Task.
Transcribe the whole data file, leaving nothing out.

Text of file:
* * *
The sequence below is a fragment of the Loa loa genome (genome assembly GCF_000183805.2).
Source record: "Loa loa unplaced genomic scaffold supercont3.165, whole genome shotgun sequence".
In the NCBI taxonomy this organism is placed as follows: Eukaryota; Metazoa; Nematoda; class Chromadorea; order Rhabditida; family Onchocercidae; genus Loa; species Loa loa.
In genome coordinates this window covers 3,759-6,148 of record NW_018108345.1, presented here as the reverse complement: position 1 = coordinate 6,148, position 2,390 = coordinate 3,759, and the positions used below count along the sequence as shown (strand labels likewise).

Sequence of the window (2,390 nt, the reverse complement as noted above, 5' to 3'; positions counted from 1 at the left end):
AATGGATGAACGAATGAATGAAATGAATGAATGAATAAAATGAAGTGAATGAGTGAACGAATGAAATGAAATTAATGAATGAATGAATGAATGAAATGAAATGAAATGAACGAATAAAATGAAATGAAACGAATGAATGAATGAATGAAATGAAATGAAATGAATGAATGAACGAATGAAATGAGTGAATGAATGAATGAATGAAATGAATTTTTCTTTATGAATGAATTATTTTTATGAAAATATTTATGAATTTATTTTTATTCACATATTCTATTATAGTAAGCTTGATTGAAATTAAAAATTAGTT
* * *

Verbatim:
The sequence below is a fragment of the Loa loa genome (genome assembly GCF_000183805.2).
Source record: "Loa loa unplaced genomic scaffold supercont3.165, whole genome shotgun sequence".
In the NCBI taxonomy this organism is placed as follows: Eukaryota; Metazoa; Nematoda; class Chromadorea; order Rhabditida; family Onchocercidae; genus Loa; species Loa loa.
In genome coordinates this window covers 3,759-6,148 of record NW_018108345.1, presented here as the reverse complement: position 1 = coordinate 6,148, position 2,390 = coordinate 3,759, and the positions used below count along the sequence as shown (strand labels likewise).

Sequence of the window (2,390 nt, the reverse complement as noted above, 5' to 3'; positions counted from 1 at the left end):
AATGGATGAACGAATGAATGAAATGAATGAATGAATAAAATGAAGTGAATGAGTGAACGAATGAAATGAAATTAATGAATGAATGAATGAATGAAATGAAATGAAATGAACGAATAAAATGAAATGAAACGAATGAATGAATGAATGAAATGAAATGAAATGAATGAATGAACGAATGAAATGAGTGAATGAATGAATGAATGAAATGAATTTTTCTTTATGAATGAATTATTTTTATGAAAATATTTATGAATTTATTTTTATTCACATATTCTATTATAGTAAGCTTGATTGAAATTAAAAATTAGTT